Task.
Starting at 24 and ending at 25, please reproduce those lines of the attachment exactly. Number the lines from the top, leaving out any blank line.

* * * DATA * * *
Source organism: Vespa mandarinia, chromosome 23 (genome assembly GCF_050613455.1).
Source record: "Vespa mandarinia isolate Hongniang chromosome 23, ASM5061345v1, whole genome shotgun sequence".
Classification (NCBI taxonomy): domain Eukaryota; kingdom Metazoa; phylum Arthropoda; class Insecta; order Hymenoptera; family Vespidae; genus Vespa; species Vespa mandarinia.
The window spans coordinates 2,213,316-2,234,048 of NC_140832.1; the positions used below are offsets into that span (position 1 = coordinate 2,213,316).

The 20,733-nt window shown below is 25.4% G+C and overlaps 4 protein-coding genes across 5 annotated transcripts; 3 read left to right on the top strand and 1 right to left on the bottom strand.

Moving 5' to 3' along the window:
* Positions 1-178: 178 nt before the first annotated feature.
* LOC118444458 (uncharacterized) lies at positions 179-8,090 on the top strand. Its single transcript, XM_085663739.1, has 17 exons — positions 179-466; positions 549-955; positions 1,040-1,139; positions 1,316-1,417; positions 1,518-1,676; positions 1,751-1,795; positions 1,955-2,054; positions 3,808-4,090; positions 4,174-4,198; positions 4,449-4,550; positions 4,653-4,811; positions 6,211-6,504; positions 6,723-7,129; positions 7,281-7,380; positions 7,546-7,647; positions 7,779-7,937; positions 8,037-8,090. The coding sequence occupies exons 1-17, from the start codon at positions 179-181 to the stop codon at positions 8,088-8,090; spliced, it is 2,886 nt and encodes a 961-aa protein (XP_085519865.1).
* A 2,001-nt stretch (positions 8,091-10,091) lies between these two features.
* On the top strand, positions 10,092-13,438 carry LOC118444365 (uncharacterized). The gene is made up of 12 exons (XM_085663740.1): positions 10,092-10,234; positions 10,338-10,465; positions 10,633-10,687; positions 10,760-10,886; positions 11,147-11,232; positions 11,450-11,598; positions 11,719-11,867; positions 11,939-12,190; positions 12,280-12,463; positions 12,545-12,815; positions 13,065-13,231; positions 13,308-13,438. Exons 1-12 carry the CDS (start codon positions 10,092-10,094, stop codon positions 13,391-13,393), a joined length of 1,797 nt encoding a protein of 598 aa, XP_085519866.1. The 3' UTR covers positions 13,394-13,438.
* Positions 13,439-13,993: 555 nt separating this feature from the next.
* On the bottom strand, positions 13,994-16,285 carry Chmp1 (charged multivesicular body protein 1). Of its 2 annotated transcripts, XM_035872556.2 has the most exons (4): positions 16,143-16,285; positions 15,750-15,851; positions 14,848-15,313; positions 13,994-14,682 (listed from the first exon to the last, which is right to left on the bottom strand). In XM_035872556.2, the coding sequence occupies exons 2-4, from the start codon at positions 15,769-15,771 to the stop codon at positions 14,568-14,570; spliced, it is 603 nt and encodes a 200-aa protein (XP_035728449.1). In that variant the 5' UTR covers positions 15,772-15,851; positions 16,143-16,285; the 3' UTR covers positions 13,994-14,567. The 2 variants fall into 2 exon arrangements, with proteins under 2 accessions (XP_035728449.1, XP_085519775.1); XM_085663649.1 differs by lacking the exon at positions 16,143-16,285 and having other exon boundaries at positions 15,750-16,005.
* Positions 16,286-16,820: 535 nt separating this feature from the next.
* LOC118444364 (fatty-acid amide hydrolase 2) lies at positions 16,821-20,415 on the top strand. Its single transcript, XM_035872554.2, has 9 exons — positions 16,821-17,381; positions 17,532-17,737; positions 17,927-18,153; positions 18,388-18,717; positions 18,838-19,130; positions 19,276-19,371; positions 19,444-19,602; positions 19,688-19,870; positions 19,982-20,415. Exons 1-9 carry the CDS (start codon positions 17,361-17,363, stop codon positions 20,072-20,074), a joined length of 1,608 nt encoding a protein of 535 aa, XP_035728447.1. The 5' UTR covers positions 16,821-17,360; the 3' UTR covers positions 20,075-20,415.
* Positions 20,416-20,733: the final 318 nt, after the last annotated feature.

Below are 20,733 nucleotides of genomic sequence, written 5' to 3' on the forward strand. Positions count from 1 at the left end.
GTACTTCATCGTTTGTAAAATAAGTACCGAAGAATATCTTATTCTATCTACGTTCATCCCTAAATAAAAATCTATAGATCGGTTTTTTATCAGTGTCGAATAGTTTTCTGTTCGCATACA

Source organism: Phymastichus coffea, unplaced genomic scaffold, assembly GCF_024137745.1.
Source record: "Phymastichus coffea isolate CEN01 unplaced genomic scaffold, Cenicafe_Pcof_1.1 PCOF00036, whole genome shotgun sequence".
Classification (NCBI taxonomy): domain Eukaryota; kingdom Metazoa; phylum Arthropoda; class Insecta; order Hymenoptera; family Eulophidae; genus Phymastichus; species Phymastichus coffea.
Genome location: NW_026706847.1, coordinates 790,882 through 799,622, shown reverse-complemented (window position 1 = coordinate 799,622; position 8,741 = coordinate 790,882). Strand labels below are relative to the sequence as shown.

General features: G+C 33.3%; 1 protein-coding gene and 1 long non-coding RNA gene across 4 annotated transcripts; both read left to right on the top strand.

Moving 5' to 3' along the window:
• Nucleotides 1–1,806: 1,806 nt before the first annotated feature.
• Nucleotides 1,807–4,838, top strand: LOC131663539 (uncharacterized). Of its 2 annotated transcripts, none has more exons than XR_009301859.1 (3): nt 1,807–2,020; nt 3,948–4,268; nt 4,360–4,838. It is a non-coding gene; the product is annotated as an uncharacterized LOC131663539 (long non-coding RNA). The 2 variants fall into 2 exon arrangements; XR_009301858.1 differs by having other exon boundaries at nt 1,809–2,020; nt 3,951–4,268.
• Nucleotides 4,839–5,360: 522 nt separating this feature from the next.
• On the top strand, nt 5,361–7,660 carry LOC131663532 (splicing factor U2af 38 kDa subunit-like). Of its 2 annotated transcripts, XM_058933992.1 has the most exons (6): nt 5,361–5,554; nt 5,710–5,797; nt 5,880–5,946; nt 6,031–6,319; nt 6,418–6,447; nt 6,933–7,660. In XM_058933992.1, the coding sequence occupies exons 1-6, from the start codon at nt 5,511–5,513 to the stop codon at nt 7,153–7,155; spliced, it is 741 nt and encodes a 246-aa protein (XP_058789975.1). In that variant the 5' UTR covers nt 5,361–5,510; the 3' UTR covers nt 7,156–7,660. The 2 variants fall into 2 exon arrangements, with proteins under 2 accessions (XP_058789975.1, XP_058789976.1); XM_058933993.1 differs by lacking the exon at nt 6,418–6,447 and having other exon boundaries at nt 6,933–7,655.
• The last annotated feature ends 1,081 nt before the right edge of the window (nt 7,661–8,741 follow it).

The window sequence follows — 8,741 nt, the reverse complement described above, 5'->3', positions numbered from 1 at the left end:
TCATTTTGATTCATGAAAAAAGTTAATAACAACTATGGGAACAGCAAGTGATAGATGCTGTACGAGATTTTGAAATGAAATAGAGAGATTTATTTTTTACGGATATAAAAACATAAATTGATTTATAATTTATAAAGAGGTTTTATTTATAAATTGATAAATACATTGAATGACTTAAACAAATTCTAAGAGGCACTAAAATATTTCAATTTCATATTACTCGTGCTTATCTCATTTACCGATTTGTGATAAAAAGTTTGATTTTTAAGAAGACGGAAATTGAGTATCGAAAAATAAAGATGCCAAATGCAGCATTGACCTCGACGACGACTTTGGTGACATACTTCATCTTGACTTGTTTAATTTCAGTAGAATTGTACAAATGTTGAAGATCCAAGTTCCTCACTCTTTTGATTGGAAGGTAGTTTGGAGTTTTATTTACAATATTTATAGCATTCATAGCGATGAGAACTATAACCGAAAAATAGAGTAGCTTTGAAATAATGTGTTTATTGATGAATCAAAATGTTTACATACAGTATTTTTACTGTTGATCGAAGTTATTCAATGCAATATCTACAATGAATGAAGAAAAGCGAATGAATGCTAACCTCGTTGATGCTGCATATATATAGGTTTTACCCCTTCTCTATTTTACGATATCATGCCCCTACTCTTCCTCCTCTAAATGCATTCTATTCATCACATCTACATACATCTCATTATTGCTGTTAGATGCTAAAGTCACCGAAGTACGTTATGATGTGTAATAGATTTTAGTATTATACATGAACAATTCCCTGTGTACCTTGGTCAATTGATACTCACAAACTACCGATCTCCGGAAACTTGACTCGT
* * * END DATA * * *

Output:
• Nucleotides 1–1,806: 1,806 nt before the first annotated feature.
• Nucleotides 1,807–4,838, top strand: LOC131663539 (uncharacterized). Of its 2 annotated transcripts, none has more exons than XR_009301859.1 (3): nt 1,807–2,020; nt 3,948–4,268; nt 4,360–4,838. It is a non-coding gene; the product is annotated as an uncharacterized LOC131663539 (long non-coding RNA). The 2 variants fall into 2 exon arrangements; XR_009301858.1 differs by having other exon boundaries at nt 1,809–2,020; nt 3,951–4,268.